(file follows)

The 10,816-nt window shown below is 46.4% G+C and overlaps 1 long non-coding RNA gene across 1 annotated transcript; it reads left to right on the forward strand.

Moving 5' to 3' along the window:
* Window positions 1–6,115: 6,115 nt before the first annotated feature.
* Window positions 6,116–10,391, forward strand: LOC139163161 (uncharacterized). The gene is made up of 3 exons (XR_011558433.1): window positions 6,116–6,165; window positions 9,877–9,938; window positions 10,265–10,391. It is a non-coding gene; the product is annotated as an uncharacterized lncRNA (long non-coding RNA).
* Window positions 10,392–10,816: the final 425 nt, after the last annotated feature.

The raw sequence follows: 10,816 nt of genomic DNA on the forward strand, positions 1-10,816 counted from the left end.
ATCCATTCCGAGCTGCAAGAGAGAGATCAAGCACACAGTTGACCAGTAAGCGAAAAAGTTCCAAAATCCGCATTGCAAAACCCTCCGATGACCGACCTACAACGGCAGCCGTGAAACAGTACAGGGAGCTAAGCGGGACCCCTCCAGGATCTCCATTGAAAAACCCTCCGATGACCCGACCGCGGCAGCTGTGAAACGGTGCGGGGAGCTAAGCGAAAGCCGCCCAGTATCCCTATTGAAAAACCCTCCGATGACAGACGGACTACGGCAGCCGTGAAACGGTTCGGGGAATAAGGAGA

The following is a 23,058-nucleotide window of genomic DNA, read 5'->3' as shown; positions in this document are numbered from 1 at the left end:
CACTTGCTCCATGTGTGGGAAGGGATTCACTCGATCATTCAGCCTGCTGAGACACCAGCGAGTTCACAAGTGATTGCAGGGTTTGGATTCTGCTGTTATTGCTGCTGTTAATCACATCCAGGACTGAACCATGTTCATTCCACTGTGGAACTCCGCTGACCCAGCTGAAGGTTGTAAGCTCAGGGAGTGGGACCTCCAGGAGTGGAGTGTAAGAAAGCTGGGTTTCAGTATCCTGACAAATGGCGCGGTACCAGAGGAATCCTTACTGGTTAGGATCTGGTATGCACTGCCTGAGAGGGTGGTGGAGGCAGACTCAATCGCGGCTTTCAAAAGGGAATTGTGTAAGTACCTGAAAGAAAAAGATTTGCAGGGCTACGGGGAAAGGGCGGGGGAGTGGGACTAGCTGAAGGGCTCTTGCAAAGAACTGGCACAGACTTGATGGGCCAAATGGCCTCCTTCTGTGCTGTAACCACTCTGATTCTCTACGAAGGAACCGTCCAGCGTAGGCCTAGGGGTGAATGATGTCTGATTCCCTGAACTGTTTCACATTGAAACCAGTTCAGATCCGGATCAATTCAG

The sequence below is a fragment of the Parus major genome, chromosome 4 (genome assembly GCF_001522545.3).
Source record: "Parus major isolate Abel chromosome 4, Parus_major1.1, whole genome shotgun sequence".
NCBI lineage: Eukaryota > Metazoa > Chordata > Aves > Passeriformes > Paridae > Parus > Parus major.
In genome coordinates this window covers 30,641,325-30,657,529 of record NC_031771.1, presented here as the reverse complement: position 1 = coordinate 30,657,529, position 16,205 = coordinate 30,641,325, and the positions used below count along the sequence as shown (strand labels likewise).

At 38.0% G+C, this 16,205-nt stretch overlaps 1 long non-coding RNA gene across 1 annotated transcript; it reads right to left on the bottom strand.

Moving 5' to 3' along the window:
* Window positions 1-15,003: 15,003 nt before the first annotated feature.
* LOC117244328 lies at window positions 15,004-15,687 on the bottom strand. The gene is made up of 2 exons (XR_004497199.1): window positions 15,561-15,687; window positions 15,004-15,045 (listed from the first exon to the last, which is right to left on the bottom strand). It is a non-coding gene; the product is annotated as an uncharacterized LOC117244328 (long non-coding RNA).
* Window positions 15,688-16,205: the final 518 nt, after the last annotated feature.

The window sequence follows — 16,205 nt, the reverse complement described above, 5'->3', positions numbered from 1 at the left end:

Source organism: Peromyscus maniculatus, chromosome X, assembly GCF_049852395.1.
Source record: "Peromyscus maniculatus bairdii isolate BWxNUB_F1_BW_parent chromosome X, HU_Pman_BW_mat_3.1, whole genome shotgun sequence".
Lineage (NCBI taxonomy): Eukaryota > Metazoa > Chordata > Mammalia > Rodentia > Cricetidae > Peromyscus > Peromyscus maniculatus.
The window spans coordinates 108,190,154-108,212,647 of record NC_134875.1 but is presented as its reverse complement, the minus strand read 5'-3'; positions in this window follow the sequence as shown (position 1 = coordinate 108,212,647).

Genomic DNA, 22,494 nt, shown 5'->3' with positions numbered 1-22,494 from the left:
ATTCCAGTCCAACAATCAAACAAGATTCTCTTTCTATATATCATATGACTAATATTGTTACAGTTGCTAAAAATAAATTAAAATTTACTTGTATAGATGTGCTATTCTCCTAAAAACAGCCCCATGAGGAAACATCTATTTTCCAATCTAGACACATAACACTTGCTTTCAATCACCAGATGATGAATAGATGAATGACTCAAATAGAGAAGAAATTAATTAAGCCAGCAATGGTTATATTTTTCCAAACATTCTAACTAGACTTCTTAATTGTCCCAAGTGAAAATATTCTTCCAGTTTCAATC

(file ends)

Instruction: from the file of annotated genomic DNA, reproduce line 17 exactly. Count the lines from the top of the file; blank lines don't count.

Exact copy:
* LOC117244328 lies at window positions 15,004-15,687 on the bottom strand. The gene is made up of 2 exons (XR_004497199.1): window positions 15,561-15,687; window positions 15,004-15,045 (listed from the first exon to the last, which is right to left on the bottom strand). It is a non-coding gene; the product is annotated as an uncharacterized LOC117244328 (long non-coding RNA).